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Crossing Mandelbaum Gate

Crossing Mandelbaum Gate

Coming of Age Between the Arabs and Israelis, 1956-1978

PULITZER PRIZE WINNER KAI BIRD’S fascinating memoir of his early years spent in Israel, Jordan, Egypt, Saudi Arabia, and Lebanon provides an original and illuminating perspective into the Arab-Israeli conflict.

Weeks before the Suez War of 1956, four-year-old Kai Bird, son of a garrulous, charming American Foreign Service officer, moved to Jerusalem with his family. They settled in a small house, where young Kai could hear church bells and the Muslim call to prayer and watch as donkeys and camels competed with cars for space on the narrow streets. Each day on his way to school, Kai was driven through Mandelbaum Gate, where armed soldiers guarded the line separating Israeli-controlled West Jerusalem from Arab-controlled East. He had a front-seat view to both sides of a divided city—and the roots of the widening conflict between Arabs and Israelis.

Bird would spend much of his life crossing such lines—as a child in Jerusalem, Saudi Arabia, and Egypt, and later, as a young man in Lebanon. Crossing Mandelbaum Gate is his compelling personal history of growing up an American in the midst of three major wars and three turbulent decades in the Middle East. The Zelig-like Bird brings readers into such conflicts as the Suez War, the Six Day War of 1967, and the Black September hijackings in 1970 that triggered the Jordanian civil war. Bird vividly portrays such emblematic figures as the erudite George Antonius, author of The Arab Awakening; Jordan’s King Hussein; the Palestinian hijacker Leila Khaled; Salem bin Laden, Osama’s older brother and a family friend; Saudi King Faisal; President Nasser of Egypt; and Hillel Kook, the forgotten rescuer of more than 100,000 Jews during World War II.

Bird, his parents sympathetic to Palestinian self-determination and his wife the daughter of two Holocaust survivors, has written a masterful and highly accessible book—at once a vivid chronicle of a life spent between cultures as well as a consummate history of a region in turmoil. It is an indispensable addition to the literature on the modern Middle East.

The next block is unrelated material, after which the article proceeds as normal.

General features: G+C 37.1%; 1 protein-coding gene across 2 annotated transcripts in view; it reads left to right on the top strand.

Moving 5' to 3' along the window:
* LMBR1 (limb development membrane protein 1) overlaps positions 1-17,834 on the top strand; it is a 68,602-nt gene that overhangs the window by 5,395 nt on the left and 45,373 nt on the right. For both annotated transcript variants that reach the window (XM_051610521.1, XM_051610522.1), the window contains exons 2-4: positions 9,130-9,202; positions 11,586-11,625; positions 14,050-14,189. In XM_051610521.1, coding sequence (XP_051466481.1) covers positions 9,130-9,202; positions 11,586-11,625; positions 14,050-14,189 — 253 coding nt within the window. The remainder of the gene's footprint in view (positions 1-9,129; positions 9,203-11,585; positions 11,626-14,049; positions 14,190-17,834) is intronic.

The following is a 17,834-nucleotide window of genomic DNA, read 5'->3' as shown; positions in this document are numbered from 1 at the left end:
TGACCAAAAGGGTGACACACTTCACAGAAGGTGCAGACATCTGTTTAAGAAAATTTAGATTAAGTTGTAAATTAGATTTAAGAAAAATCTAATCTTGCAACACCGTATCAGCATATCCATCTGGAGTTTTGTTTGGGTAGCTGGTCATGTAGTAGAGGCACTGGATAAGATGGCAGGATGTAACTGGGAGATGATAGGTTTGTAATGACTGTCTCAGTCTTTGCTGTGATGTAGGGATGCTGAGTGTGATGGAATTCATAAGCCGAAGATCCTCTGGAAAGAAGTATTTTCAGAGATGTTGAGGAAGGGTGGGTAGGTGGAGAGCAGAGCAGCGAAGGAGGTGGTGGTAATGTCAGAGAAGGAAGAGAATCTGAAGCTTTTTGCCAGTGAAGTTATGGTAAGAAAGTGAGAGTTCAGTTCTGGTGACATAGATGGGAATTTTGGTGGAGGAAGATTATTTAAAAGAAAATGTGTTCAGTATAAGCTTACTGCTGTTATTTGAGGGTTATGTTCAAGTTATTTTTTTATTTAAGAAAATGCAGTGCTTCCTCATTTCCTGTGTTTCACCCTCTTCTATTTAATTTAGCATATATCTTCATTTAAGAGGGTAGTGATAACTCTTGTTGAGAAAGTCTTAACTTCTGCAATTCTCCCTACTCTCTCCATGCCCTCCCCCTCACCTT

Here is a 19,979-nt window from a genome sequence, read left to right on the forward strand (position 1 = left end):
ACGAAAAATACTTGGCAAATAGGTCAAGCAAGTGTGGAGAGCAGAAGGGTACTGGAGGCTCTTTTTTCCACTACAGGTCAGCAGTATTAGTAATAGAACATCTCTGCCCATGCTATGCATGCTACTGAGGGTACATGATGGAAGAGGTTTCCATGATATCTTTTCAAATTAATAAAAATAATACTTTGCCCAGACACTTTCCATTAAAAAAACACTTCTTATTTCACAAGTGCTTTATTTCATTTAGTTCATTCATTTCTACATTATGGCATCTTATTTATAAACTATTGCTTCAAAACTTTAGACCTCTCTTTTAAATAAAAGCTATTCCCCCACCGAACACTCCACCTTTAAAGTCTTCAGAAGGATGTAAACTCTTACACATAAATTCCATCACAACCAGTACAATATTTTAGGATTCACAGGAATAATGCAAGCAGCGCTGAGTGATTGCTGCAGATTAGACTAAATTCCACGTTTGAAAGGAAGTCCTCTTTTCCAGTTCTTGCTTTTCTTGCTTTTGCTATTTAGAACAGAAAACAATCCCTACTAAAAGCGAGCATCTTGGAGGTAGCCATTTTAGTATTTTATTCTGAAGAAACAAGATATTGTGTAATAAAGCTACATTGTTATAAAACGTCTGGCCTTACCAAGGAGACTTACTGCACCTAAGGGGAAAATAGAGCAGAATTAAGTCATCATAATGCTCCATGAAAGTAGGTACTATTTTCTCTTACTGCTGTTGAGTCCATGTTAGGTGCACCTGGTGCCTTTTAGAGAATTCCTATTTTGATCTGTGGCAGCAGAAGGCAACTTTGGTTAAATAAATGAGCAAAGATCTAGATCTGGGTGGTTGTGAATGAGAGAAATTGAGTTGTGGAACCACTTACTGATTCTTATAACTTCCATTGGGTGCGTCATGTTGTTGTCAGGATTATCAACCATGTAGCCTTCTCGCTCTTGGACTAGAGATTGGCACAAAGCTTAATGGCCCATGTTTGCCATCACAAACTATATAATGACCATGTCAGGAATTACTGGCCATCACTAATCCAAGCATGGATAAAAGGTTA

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  • Scribner | 
  • 448 pages | 
  • ISBN 9781439171608 | 
  • April 2010
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Read an Excerpt


Jerusalem


On the eve of the Suez War in 1956, soon after we arrived, my father observed in a letter to his parents: “Once more we can cross freely through Mandelbaum Gate and once again every day we remark about the contrast between an energetically determined Israel and a stubborn, colorful and slowly progressing Jordan…. One side is willing and capable of doing the job. The other is still almost feudal, clannish and with a ‘baksheesh’ (personal charity approaching graft) mentality.”

My parents came to Jerusalem as blank slates.

My father and mother spent their formative... see more

About the Author

Kai Bird

Kai Bird is the co-author with Martin J. Sherwin of the Pulitzer Prize-winning biography, American Prometheus: The Triumph and Tragedy of J. Robert Oppenheimer (2005), which also won the National Book Critics Circle Award for Biography. His other books include The Chairman: John J. McCloy, the Making of the American Establishment (1992) and The Color of Truth: McGeorge Bundy & William Bundy, Brothers in Arms (1998). Bird’s many honors include fellowships from the Guggenheim Foundation, the MacArthur Foundation, the German Marshall Fund, and the Rockefeller Foundation. A contributing editor of The Nation, he lives in Kathmandu, Nepal, with his wife and son.

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Author Revealed

Q. how did you come to write Crossing Mandelbaum Gate?

A. Though I spent most of my childhood in the Arab world, as a journalist and historian I have avoided the topic. I admit this was an abdication, but as a young man I learned that the Middle East is an emotional black hole. But then in 1991 I wrote a rather personal Op Ed for the Washington Post, trying to convey my feelings about the region as it plunged into yet another war. My Jewish American wife thought it was the best piece of writing I had ever done. She encouraged me to think about writing this memoir--and I finally got around to it after American Prometheus: The Triumph and Tragedy of J. Robert Oppenheimer (co-authored with Martin J. Sherwin) came out in 2005--and won the Pulitzer Prize in 2006. I'm glad I did it--though I learned that a memoir is a very different beast than biography.

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